Community comes together to pick up the pieces in wake of Santa Monica lootings
SANTA MONICA, Calif. - At sunrise Monday, volunteers with brooms and buckets began cleaning the trail of devastation left by looters who took to the streets as demonstrators were protesting the Minneaplis in-custody death of George Floyd.
The destruction happened when a peaceful protest went wrong Sunday. It started around noon as a non-violent crowd march down Ocean Boulevard, with a couple hundred people protesting the Memorial Day police killing of Floyd. Soon after, however, looting was reported several stores in Santa Monica Place shopping center and on nearby Fourth Street, and news footage captured scores of people carrying merchandise and running out of stores that had been broken into.
The criminal destruction of local businesses and city property continued into the night, with law enforcement -- aided by the National Guard -- arresting hundreds people on various charges of looting, curfew violations, burglary and assault with a deadly weapon, according to Santa Monica police Chief Cynthia Renaud.
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"What happened last night is not representative of this great Santa Monica community that values peaceful protests, equity, social justice and equality,'' Renaud said. "We made over 400 arrests last night; 95% of those arrested do not reside in the city of Santa Monica.''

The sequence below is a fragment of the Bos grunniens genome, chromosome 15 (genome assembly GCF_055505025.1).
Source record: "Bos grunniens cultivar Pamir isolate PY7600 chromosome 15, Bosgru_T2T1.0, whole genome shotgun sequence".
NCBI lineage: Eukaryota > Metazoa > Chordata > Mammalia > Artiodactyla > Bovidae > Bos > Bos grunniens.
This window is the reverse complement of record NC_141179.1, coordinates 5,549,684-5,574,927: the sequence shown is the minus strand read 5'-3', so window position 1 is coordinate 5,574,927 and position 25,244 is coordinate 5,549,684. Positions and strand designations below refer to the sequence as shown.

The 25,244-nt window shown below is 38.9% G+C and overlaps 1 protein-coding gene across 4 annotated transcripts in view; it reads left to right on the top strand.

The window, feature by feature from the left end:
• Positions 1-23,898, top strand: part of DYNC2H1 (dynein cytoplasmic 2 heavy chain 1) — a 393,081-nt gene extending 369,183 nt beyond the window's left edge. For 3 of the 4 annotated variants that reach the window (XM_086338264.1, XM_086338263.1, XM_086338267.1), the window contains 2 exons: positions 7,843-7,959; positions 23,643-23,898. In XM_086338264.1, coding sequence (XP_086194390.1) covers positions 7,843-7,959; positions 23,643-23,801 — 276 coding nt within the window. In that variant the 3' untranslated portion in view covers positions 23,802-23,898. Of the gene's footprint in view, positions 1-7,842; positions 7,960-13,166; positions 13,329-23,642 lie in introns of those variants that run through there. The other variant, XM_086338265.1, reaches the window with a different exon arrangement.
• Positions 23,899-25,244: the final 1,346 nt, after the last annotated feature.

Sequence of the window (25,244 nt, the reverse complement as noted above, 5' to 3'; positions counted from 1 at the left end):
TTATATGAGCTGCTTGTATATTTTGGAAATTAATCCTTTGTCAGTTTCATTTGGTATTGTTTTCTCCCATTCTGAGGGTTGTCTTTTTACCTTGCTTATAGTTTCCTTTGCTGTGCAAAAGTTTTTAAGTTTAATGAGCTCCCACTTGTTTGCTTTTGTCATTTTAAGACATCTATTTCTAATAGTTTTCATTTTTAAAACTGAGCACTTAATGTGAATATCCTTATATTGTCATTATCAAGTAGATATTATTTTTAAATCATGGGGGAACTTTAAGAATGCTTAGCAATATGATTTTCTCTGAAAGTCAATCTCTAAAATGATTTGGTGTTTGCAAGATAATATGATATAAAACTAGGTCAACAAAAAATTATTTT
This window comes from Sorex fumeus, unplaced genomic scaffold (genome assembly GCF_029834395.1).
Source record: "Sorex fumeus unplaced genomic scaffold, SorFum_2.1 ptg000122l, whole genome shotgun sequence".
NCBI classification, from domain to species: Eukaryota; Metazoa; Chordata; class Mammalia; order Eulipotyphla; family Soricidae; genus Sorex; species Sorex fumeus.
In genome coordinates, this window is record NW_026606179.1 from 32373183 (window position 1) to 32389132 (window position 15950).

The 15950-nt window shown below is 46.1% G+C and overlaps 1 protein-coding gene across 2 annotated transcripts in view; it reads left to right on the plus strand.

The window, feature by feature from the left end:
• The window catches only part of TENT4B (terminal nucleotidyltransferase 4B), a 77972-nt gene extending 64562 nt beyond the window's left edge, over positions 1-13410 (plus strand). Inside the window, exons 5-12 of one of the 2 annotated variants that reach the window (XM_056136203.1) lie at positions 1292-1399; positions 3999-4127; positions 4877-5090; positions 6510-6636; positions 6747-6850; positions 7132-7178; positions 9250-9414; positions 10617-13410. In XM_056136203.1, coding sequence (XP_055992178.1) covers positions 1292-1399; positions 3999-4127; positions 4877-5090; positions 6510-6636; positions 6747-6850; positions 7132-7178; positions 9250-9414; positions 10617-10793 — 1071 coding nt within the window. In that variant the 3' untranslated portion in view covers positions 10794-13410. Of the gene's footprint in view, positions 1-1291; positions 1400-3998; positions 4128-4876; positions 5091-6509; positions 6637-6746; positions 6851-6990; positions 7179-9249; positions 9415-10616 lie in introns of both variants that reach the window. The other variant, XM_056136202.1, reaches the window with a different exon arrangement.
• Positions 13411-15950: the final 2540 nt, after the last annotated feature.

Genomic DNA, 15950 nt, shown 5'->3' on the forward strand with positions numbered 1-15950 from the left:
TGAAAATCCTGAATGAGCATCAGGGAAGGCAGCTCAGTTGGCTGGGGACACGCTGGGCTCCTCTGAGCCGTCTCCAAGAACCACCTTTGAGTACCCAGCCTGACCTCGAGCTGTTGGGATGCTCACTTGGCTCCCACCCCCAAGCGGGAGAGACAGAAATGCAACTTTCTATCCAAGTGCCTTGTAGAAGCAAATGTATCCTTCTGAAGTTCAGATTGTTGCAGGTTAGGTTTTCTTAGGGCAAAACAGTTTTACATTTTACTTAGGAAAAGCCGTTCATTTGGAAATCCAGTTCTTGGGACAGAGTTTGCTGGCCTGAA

Nine fires also were reported over the course of the evening, said Judah Mitchell, deputy chief of operations for the Santa Monica Fire Department.
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"While I know it's difficult to find a bright spot in all of this destruction, we had no significant injuries last night and no loss of life,'' Renaud emphasized while standing at the entrance of the Santa Monica Pier Monday morning.
The police chief said the city looks different now than it did only a day ago, but she remains hopeful for better days ahead. Still, she noted that the department is preparing for whatever may come.
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"To our community, our safety is our top priority. We are here. We are ready. We have the National Guard at our side, and they will be with us through this event. We are monitoring intelligence activity at this moment to be prepared for whatever else might come our way. And we are putting physical barriers in place to ensure the protection of our city. There will be no tolerance for looting.''
SANTA MONICA, CA - JUNE 1: Local volunteers gather to help repair and clean up the morning after rioting and looting caused widespread damage, on June 1, 2020 in Santa Monica, California. (Photo by Warrick Page/Getty Images)
Santa Monica has imposed another citywide curfew beginning at 1:30 p.m. Monday through 5:30 a.m. Tuesday.
In the meantime, O'Day praised the volunteers out cleaning the city.
"Where are we today in Santa Monica? Today we are rebuilding. We are not defeated. We are brushing ourselves off. We are getting back to work, and we are getting our community together,'' he said. "Today we show the nation what community means and why it matters.''
He noted that public transit lines have reopened and that public works crews were out cleaning and assessing the damage first thing in the morning.
"We are going to get this community back on its feet, and we are going to appreciate every single soul who came out to support us, and we are going to continue our fight for systemic change and an end to racism in this country,'' he said.